We've heard a lot lately about the collapse of California solar panel maker Solyndra and the failure of the Department of Energy to do due diligence when it granted the company $535 million in guaranteed loans. The federal monies granted to Solyndra are now up in smoke leaving taxpayers with the check.
We’re hopeful there might be at least one good outcome from this debacle – perhaps DOE will take a closer look at the kinds of “green energy” companies it supports. We refer, of course, to biomass.
Unfortunately, scrutiny may be coming too late to stop what looks like an 11th hour loan guarantee from DOE’s program to Taylor Biomass Energy, a 20-MW garbage and wood biomass gasification plant in Montgomery, NY. The project, which appears to be still in the running for a $100 million loan guarantee from the waning days of the DOE program, is a trash burner, pure and simple, with emissions to match.
DOE’s loans are intended to support development of “innovative and advanced clean technologies”. In this case, we’re wondering what’s so innovative, advanced, and clean about a garbage burner. “Gasification”, the waste incineration technology to be used at the facility, basically combusts garbage and wood at low oxygen, then skims off the gas to drive a gas-powered turbine. But burning that gas produces pollution, and the gasification process itself creates a lot of char by-products, which are then combusted – creating typical pollution and ash that you’d see from any other wood-burner.
Taylor will “gasify” 300 tons per day of garbage and construction and demolition waste per day, emitting particulate matter and smog-forming chemicals (more than 50 tons per year of nitrogen oxides, alone). Orange County, where Taylor Biomass will be located, is already rated by EPA as being in “nonattainment” for air pollution, with levels of fine particulate matter and ground level ozone, two pollutants linked to lung disease, cancer, asthma, and heart disease, exceeding EPA’s health standards.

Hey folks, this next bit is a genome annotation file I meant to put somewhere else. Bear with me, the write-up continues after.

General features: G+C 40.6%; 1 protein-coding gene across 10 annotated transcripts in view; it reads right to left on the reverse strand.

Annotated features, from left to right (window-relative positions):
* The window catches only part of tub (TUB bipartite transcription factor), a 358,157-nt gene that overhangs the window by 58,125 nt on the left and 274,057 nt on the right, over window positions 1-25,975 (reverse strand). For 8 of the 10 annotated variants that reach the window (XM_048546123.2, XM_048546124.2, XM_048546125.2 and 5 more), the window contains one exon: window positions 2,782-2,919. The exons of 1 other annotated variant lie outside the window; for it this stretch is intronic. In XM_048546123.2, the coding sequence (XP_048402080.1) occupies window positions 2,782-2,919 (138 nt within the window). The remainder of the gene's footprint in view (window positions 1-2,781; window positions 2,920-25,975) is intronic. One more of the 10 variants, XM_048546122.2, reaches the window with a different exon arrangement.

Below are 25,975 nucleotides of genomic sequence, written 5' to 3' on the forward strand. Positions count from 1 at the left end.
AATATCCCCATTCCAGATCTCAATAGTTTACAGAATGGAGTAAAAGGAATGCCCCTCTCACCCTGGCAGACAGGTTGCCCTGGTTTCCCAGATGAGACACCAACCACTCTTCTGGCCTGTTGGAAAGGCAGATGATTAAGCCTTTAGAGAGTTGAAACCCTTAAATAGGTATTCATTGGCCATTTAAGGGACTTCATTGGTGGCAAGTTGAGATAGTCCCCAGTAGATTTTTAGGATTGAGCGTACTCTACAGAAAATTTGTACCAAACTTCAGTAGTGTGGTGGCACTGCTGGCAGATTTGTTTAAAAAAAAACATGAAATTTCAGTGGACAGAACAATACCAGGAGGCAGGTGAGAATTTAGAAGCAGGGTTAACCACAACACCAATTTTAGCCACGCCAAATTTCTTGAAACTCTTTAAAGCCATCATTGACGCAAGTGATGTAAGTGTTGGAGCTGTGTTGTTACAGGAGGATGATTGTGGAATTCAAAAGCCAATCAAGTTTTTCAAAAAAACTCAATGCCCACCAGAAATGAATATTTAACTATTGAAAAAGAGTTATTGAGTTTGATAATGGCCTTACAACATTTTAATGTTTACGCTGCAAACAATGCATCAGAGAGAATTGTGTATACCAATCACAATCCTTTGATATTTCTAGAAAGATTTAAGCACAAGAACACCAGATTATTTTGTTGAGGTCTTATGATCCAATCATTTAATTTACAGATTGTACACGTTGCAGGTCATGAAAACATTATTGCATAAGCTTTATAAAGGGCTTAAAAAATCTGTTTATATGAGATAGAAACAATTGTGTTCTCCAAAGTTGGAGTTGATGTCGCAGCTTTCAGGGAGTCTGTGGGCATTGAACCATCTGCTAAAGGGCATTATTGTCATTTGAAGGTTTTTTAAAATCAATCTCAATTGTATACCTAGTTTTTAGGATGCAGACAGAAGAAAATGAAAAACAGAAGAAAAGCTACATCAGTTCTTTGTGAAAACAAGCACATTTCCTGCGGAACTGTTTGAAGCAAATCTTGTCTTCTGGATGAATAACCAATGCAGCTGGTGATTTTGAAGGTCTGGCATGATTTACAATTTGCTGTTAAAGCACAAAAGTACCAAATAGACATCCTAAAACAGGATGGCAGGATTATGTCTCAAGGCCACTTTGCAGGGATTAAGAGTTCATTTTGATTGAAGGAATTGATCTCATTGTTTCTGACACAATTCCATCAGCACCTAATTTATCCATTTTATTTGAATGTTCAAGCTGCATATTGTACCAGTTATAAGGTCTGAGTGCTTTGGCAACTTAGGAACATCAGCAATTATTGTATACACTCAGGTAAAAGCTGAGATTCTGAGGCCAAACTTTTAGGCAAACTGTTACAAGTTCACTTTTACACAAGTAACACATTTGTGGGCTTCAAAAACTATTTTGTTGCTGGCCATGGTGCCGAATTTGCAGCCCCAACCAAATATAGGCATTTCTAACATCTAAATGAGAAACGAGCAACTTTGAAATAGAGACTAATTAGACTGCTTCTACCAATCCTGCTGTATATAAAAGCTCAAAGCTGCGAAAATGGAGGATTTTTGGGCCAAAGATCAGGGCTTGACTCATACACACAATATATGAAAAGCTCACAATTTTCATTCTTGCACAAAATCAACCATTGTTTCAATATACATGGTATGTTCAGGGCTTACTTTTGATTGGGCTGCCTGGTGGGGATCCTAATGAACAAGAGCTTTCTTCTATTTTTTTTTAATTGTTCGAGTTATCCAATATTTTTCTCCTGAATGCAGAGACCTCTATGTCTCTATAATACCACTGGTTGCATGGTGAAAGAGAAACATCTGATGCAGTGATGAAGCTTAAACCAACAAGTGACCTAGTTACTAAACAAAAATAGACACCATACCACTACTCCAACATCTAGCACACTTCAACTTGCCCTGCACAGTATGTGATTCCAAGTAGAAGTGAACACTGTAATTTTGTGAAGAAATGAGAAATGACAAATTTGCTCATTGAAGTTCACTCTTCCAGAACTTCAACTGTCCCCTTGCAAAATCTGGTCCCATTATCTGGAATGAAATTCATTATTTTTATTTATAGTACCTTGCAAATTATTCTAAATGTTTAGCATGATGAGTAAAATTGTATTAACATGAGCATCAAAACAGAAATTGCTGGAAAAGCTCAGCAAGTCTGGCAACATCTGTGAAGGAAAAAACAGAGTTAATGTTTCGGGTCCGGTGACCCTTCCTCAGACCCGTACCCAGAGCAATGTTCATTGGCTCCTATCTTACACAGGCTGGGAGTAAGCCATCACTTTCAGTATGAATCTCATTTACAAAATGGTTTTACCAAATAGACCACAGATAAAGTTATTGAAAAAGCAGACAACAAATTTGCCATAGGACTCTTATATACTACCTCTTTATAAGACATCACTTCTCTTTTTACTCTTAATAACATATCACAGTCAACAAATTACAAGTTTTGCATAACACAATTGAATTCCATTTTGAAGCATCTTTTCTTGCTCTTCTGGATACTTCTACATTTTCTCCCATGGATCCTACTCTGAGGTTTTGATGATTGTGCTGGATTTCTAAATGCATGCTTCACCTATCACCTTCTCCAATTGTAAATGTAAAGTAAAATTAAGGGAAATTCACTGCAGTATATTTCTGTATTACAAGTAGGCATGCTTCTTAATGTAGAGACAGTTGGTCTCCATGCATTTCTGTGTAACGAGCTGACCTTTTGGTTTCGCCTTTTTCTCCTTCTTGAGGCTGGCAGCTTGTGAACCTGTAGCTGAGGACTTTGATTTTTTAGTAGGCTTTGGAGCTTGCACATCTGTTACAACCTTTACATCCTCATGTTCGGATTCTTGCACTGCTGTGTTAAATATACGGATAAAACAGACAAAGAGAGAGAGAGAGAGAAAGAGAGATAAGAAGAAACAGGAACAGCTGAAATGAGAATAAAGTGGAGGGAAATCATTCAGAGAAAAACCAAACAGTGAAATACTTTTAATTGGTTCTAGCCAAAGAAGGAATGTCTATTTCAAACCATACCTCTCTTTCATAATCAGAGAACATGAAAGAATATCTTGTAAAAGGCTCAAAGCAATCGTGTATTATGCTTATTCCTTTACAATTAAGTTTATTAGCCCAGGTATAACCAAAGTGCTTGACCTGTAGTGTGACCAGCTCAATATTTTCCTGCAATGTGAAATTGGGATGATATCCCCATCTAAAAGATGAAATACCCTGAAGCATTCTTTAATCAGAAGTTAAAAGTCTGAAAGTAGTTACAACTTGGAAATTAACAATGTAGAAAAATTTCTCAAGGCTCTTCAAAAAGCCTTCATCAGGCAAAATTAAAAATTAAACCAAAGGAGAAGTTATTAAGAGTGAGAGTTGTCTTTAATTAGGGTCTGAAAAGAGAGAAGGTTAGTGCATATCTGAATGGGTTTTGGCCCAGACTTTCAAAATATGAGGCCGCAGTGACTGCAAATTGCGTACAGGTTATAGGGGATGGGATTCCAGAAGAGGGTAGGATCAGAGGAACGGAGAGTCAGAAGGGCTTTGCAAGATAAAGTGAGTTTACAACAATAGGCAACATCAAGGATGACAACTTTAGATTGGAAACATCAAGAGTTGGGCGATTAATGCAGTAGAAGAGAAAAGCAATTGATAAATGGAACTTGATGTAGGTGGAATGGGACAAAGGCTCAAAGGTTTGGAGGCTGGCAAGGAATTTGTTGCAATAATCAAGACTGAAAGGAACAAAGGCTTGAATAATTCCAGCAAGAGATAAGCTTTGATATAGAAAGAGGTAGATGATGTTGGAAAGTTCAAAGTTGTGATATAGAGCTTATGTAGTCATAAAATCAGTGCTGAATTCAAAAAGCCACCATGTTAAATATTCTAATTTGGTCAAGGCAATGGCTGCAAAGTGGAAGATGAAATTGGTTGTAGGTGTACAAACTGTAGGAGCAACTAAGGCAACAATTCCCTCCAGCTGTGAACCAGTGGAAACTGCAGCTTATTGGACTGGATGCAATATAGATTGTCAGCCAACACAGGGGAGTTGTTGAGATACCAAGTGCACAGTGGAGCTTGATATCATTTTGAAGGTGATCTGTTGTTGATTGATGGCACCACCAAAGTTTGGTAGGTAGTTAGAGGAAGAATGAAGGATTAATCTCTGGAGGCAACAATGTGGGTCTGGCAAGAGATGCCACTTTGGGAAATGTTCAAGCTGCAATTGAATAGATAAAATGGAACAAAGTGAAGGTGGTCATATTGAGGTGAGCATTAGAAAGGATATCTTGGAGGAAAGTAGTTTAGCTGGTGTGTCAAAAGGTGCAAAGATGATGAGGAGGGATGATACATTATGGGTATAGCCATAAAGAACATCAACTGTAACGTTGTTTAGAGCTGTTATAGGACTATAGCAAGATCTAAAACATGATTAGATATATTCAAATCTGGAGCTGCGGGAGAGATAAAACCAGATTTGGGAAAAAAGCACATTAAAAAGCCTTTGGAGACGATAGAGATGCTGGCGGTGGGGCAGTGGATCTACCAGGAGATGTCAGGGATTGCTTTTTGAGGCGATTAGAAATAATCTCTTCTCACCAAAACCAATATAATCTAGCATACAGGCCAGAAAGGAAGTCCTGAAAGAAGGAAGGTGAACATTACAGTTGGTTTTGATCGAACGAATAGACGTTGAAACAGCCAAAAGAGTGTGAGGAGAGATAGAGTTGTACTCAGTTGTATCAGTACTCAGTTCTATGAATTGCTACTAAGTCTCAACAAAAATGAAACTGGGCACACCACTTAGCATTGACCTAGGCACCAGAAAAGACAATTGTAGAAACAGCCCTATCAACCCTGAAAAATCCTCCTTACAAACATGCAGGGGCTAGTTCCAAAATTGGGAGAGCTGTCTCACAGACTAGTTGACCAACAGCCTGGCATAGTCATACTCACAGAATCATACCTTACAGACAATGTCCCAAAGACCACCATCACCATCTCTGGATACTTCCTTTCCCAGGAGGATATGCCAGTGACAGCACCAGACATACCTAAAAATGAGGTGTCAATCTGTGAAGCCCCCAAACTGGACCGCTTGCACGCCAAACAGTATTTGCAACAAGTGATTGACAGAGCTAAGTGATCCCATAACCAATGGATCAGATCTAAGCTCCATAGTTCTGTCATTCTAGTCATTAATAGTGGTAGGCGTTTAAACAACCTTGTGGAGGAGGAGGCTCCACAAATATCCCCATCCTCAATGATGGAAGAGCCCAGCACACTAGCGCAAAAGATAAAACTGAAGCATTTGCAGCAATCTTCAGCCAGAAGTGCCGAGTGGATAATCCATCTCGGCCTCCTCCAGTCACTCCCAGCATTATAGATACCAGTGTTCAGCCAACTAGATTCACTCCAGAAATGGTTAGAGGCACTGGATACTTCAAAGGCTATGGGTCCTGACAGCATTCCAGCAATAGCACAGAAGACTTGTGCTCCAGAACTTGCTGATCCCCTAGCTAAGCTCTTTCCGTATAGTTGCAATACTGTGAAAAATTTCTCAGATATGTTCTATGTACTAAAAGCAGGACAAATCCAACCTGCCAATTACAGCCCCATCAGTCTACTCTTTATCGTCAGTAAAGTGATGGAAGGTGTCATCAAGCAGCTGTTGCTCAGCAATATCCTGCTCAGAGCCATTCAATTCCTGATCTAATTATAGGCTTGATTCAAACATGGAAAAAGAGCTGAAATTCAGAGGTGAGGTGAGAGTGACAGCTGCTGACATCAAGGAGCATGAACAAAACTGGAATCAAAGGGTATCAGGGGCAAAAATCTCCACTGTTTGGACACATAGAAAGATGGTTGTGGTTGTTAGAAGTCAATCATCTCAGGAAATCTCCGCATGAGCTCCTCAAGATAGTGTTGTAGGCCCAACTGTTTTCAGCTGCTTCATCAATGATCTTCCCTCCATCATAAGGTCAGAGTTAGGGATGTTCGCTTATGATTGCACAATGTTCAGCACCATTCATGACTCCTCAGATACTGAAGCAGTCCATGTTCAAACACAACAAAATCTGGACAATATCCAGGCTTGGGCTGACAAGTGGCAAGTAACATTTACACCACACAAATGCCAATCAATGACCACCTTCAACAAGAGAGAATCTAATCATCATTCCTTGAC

Located near homes and schools, Taylor will also emit a cocktail of heavy metals like lead, arsenic, chromium and cadmium, as well as dioxin, one of the most deadly substances known to man. Why so much pollution out the stack? Because they’ll be burning garbage, including plastics – and also, construction and demolition debris, which contains wood that’s been pressure-treated with a cocktail of copper, chromium, and arsenic (the facility will test for metals contamination in its feedstock once a month – there, don’t you feel better?). No pollution control technology can capture 100% of contaminants, and no “sorting procedure” can eliminate contaminated wood from the fuel stream, as tests have demonstrated (see report on the inadequacies of C&D sorting for a waste-burner proposed in Massachusetts).
Taylor is in a hurry to get built. Having the project underway means it can qualify not only for the loan guarantee, but also for a 30% reimbursement of the $160 million development costs (more Stimulus money, also courtesy of the American Taxpayer) – a program for which the facility appears to have applied. Just to be clear – this $48 million gift will be in addition to the $100 million loan guarantee.
Orange County and Montgomery administrators, to say nothing of the DOE loan program administrators, may want to take a look at another burg that pinned their hopes on a garbage incinerator – Harrisburg, PA, where a botched project burned through the money faster than the trash, leaving the city in bankruptcy as of this month.
Speaking of the Taylor project, Senator Charles Schumer (D-NY) claims that the plant will generate energy while "reducing trash and producing no pollution…all the while creating jobs and badly needed economic activity”. “No pollution”? From where we sit, it looks like the biggest thing this facility is going to generate is pollution… while burning through a lot taxpayer money. Buyer beware.